Police get break in 'greatest' art heist in recent L.A. history, valued at $12 million

Stolen paintings worth millions returned
Stolen paintings worth millions returned

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Stolen paintings worth millions returned 01:52

Story highlights

  • 12 paintings are stolen from the Los Angeles home of a bedridden elderly couple
  • It takes six years for FBI, police to get an overseas tip that leads them to an L.A. fence
  • Investigators arrest man, recover nine paintings worth up to $12 million
  • FBI, LAPD offer $25K reward to find others involved in one of biggest local heists
One of the biggest art heists in Los Angeles history began when a housekeeper left the home of an elderly bedridden couple.
"There was a small window of opportunity for the crime to have occurred," Los Angeles Police art theft detective Don Hrycyk said Friday.
When the housekeeper returned, hooks appeared where paintings once hung. The elderly couple, Anton and Susan Roland, were too disabled to be aware of the daytime burglary in their home in Encino, California, authorities said.
In all, 12 paintings were stolen, including a watercolor by Marc Chagall entitled "Le Paysans" and a water-based media on paper by Diego Rivera entitled "Mexican Peasant."
It took six years for the FBI and Los Angeles investigators to receive a big break in the case in which a $200,000 reward was being offered: an overseas tipster gave information that ultimately led investigators to set up an undercover purchase of the paintings from a man in a West Los Angeles area hotel.
Nine of the paintings were recovered in that operation in October, and those works are valued at up to $12 million, authorities told reporters Friday. The remaining three paintings are still being sought.
"This is the greatest value we've had in recent history," Hrycyk said of the $12 million art theft.
$5 million bail
Raul Espinoza, 45, has been charged with receiving stolen property and has pleaded not guilty to the felony. He is being held on $5 million bail, said spokesman Ricardo Santiago of the Los Angeles District Attorney's Office.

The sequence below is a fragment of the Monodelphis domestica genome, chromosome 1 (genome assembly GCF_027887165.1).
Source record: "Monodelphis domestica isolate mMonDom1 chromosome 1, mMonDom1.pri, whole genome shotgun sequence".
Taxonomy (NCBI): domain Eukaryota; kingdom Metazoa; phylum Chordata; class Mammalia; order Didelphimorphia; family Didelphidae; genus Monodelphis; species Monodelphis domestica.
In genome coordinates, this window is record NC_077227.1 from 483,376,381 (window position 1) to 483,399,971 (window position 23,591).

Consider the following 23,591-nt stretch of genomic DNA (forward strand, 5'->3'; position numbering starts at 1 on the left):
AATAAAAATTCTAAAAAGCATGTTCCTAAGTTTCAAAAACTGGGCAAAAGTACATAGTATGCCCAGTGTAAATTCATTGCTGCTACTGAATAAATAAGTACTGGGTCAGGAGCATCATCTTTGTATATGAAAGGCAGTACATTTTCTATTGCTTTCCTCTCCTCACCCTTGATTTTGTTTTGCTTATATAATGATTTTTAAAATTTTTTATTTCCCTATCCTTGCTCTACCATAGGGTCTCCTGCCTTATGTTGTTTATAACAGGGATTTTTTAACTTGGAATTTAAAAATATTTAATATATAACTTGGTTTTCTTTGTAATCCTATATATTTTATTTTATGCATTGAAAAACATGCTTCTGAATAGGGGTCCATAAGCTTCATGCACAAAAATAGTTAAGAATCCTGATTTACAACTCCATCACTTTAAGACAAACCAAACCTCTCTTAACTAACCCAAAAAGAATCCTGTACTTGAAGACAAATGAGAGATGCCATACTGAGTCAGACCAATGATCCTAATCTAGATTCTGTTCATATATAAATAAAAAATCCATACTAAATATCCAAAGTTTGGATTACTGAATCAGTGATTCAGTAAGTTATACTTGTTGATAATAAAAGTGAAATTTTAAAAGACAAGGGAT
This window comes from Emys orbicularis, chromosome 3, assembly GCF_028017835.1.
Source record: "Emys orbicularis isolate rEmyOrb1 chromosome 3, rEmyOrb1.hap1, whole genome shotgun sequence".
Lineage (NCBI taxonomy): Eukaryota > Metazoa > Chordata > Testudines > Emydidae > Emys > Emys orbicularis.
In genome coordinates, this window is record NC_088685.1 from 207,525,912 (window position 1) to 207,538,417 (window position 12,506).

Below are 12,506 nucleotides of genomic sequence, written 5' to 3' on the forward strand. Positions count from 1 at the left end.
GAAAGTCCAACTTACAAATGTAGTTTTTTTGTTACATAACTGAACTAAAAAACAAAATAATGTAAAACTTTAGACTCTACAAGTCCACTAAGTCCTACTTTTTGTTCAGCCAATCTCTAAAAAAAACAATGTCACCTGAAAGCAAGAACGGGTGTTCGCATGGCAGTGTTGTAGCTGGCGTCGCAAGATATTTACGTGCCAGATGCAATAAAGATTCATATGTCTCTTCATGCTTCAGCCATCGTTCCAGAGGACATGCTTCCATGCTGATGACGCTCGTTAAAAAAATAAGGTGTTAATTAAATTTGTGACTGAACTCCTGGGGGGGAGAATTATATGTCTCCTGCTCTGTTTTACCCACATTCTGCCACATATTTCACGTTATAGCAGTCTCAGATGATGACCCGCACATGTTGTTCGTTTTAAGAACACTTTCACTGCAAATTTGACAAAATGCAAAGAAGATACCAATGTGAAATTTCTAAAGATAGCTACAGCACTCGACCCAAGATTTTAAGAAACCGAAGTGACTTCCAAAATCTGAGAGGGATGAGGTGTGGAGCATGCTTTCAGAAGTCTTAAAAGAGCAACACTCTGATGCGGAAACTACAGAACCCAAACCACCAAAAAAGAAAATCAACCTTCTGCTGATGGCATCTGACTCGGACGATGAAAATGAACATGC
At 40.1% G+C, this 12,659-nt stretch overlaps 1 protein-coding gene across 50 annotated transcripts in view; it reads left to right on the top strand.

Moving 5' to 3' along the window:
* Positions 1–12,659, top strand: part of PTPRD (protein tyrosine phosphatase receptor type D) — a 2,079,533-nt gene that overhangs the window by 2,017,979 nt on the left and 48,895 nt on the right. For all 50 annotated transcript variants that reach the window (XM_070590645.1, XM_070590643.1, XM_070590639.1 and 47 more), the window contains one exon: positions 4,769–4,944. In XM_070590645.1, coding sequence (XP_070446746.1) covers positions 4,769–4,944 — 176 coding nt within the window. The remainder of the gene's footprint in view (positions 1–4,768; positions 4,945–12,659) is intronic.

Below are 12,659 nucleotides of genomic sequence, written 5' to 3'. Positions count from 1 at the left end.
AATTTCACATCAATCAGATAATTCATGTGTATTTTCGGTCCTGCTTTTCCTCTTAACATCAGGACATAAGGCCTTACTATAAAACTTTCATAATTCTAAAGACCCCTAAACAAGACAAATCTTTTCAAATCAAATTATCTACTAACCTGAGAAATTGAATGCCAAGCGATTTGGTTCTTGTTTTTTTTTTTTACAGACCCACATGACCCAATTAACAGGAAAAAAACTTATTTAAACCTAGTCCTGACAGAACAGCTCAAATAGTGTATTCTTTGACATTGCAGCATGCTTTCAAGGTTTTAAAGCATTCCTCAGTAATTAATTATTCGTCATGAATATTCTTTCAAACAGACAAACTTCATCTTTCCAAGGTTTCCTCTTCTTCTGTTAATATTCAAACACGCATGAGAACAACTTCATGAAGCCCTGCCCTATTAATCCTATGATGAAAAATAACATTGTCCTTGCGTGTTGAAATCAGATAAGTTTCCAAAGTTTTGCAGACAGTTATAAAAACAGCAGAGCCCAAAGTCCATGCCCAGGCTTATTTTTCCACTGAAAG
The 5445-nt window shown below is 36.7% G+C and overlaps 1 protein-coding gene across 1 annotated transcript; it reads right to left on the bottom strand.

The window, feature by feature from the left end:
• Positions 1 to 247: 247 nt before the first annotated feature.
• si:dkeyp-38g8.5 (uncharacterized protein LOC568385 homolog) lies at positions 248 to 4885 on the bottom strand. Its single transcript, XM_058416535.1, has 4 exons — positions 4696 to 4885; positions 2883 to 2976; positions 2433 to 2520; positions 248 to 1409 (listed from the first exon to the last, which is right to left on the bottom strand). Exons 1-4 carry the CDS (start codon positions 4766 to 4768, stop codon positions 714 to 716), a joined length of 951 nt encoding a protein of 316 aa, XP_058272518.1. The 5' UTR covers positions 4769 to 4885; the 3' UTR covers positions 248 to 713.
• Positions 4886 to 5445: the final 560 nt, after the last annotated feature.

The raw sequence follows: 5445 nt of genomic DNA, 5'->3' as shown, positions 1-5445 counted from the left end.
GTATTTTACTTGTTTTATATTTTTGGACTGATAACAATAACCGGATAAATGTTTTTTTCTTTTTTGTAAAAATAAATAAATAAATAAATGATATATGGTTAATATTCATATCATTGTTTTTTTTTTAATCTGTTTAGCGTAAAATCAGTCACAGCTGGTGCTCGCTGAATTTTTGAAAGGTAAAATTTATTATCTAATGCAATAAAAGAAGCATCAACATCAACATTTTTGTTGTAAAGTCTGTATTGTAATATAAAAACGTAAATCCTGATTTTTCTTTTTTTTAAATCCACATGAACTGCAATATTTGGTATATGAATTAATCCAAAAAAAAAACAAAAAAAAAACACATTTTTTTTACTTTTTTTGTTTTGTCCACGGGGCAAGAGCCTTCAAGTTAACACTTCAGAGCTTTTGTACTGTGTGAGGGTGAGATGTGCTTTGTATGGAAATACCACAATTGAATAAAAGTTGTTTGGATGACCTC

Espinoza's public defender wasn't immediately available for comment.
Raul Espinoza, 45, has pleaded not guilty and is being held on $5 million bail.
Authorities are still investigating the case, the FBI's Bill Lewis said at Friday's press conference. Lewis is the assistant director in charge at the FBI in Los Angeles. The FBI and Los Angeles police believe other people were involved in the theft.
The art was so valuable that the pieces would have been tough to fence, officials said.
"That's why these types of crimes don't make sense," Hrycyk said. "Maybe a person has the ability to commit the crime ... but then to profit from it, it's going to be very difficult. As you can see, it's been six years since the crime occurred, and still the art was not sold.
"These things are one of a kind, irreplaceable and have historical and cultural value," he added. "L.A. is the second largest area for the visual arts in this country, and we need to have the resources to pursue these types of crimes."
Mystery deepens
Investigators don't have good descriptions for the three other paintings, other than one was by Hungarian artist Endre Szasz. That's because the couple had a large amount of art in their home.
The recovered paintings no longer have their frames.
"They are not in as good a shape as they were when they were taken, but luckily, for how they've been treated, they're not that bad," Hrycyk said.
The Rolands died before the nine paintings were recovered. Anton Roland died four months after the theft and Susan Roland died earlier this year, authorities said.
The art insurance company now owns the paintings after making a payout to the couple, but under typical policies, a family is allowed to buy back the art and regain title from the insurers, authorities said.
In the meantime, a $25,000 reward is being offered for information leading to the arrest and conviction of the conspirators, authorities said.
"The FBI and the LAPD will not give up on any investigation until we have been able to recover the artifacts and bring the people responsible to justice," the FBI's Lewis said.
The paintings reclaimed
"Blue Bottle" by Hans Hofmann, 1947, signed and dated lower right corner, 49 3/4" x 62 1/8" unframed.
"La Femme en Rouge" by Chaim Soutine, circa 1926, signed lower right, oil on canvas, 29 7/8" x 21 3/4" unframed.
"Figur mit Hund" by Emil Nolde, circa 1912, signed lower right corner, oil on canvas, 31 5/8" x 27 9/16" unframed.
"La Vielle Dame au Chien" by Chaim Soutine, circa 1919, no signature noted, oil on canvas, 36 1/4" x 25 5/8" unframed.
"Le Paysans" by Marc Chagall, circa 1976, signed lower right, watercolor, gouache, and ink on paper, 24" x 18 1/2" framed.
"Fin de Seance" by Lyonel Feininger, circa 1910, signed and dated upper left corner, oil on canvas, 37 3/8" x 33 3/4" framed.
"Portrait of Alicia Alanova" by Keis Van Dongen, circa 1933, signed lower right, oil on canvas, 25 5/8" x 21 1/2" unframed, but with the original inner liner still secured to the stretcher.
"Cubist Still Life" by Arshile Gorky, circa 1928-1929, unsigned, oil on canvas, 22 1/8" x 15 1/8" framed.
"Mexican Peasant" by Diego Rivera, circa 1938, signed and dated lower left, water-based media on paper, 14 7/8" x 10 3/8" framed.